Academic Fraud is a rare phenomenon. Still, it’s effects can be very serious for the scientific community. Fraudulent research can serve as the basis for further research in the given direction, leading to a waste of time and resources. Additionally, wrong findings can serve as the arguments for policy makers and their decisions have an impact on a lot of people. Colleagues involved with fraudsters suffer from a negative impact on their career and have to regain trust after the discovery of the fraud. Finally, honest researchers get disadvantaged. Clearly, something has to be done about it. But how can we?
One way to make fraud less appealing is punishment combined with heightening the fear of being discovered. Currently, the consequences of being detected as a fraudster are already very severe, what undermines this system though, is that there is little reason to fear discovery. Whistleblowing often has very negative consequences for the whistleblower. Social pressure and fear for the own career make pointing out a fraudster a difficult act. Another point is, that there are no routine checks in place to discover fraud Research is mostly done in private, without the necessity to disclose the data and every researcher is given the benefit of doubt. Recent fraud cases however show that fraud seems to still be a gamble worth making. Years of salary, grant money and prestige seem to outweigh the chance of the negative consequences.
One way to help to prevent fraud would be a different way to think about data. Right now, many researchers consider data to be something they own. Collecting it gives them the right to do whatever they want with it. But there is a counter movement gaining momentum in science and other fields, advocating the idea of open data. Open data means that the raw data is accessible for everyone to see after the research is done. One project that is at the cutting edge of this idea, (along with other great ideas to make science better), is the open science framework.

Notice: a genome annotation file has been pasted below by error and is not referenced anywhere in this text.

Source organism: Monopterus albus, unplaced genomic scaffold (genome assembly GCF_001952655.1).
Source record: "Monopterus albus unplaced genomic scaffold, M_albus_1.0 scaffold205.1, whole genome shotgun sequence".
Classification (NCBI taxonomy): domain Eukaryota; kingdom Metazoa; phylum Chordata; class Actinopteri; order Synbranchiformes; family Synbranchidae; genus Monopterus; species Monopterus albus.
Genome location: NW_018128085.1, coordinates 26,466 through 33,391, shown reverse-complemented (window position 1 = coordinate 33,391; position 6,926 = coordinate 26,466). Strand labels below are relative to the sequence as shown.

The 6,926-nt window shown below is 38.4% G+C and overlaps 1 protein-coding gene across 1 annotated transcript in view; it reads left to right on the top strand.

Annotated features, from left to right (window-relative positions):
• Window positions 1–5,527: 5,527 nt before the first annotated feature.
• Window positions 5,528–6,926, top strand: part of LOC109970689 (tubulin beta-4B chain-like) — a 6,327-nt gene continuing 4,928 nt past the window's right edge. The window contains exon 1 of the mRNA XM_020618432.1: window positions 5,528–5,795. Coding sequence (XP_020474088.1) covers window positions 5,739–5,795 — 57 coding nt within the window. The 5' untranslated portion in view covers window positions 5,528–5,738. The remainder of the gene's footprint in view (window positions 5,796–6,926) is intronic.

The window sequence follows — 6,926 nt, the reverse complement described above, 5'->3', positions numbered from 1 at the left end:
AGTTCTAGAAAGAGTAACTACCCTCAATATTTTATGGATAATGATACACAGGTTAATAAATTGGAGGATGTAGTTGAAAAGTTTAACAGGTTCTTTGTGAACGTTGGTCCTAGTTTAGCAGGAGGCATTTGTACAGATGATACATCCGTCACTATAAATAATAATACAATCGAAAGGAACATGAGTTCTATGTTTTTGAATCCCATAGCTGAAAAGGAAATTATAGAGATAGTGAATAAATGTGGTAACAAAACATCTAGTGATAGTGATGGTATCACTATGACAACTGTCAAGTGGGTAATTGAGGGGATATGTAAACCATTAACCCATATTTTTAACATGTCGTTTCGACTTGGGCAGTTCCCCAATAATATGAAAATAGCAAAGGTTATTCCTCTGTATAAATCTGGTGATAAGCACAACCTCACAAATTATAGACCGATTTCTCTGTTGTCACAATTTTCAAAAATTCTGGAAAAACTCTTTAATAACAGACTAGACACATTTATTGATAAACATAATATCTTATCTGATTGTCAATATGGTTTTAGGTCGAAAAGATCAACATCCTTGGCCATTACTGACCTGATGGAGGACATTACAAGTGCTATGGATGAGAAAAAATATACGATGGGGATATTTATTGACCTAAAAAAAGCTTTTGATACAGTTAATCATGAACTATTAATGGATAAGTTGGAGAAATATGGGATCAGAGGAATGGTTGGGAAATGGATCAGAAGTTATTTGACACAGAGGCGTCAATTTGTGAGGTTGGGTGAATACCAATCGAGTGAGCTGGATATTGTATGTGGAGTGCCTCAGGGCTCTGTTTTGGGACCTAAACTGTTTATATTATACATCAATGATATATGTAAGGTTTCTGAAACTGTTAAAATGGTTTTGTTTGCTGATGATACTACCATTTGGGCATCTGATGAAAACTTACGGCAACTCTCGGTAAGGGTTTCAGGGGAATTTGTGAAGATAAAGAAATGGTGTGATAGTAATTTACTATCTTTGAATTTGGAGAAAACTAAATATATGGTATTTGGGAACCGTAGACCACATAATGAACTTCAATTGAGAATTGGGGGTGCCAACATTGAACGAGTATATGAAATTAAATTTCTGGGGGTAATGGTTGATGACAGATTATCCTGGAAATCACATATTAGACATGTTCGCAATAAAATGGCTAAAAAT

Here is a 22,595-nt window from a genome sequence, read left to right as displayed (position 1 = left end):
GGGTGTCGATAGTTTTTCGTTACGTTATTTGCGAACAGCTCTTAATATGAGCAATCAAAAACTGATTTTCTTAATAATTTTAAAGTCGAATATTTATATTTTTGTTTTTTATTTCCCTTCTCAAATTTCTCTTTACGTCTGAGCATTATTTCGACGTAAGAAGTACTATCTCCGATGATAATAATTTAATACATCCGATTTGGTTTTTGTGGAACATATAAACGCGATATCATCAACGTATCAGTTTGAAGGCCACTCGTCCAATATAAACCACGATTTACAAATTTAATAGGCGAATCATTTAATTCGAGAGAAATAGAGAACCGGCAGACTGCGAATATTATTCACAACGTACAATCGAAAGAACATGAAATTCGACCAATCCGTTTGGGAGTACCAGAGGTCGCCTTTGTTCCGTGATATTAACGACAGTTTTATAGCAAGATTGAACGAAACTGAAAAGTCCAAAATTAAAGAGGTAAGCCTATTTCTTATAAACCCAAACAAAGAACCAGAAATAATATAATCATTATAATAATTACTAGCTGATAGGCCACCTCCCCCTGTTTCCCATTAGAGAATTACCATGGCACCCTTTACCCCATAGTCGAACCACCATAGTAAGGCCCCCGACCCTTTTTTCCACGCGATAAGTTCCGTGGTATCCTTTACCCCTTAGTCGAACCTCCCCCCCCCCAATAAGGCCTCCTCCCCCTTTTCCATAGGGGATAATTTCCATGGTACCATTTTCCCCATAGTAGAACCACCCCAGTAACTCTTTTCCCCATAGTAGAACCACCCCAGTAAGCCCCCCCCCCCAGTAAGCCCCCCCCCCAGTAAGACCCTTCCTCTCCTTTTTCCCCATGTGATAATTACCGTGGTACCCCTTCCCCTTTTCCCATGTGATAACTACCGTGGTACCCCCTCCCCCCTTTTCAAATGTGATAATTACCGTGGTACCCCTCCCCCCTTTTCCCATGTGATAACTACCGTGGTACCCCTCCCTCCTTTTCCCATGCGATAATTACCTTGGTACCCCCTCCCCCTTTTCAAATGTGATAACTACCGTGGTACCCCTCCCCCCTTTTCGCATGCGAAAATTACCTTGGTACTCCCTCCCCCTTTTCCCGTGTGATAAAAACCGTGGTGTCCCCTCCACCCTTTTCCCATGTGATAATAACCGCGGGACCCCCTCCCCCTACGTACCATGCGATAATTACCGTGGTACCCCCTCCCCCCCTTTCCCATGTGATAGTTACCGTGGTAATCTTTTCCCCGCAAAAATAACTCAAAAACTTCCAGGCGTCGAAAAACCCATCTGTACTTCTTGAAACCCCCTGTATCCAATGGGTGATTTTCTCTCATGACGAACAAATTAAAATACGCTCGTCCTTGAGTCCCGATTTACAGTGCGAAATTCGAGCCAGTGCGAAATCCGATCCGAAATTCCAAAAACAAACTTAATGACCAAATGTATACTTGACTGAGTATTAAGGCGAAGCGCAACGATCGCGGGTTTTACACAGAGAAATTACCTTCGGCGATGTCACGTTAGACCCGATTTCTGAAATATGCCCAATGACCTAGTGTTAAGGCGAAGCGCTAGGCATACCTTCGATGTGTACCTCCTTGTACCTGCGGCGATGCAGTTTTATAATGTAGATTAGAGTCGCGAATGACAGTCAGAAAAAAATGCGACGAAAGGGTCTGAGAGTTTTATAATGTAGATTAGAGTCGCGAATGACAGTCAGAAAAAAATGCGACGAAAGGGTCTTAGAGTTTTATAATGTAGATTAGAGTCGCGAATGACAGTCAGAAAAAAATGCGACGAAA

If scientific data would have to be disclosed, it would become possible to run advanced analytics on this data. There is already a big body of knowledge about how to discover fraud in raw financial data and it could be used and extended. We humans tend to make characteristic mistakes when making up data and those can be found. Not only are we bad at making up random numbers, but we also do not know much about the distributions that are common to many statistics or the digit structure.
The next step could then be to develop tools that help to flag data as suspicious or trustworthy and trained easily on the disclosed data. This way, fraud would become much more difficult and risky.
Of course, this is only a raw sketch for the future of science, but it also paves the way for some questions: How much do we want to trust each other as scientists? Do we need a “science police”? What do you think?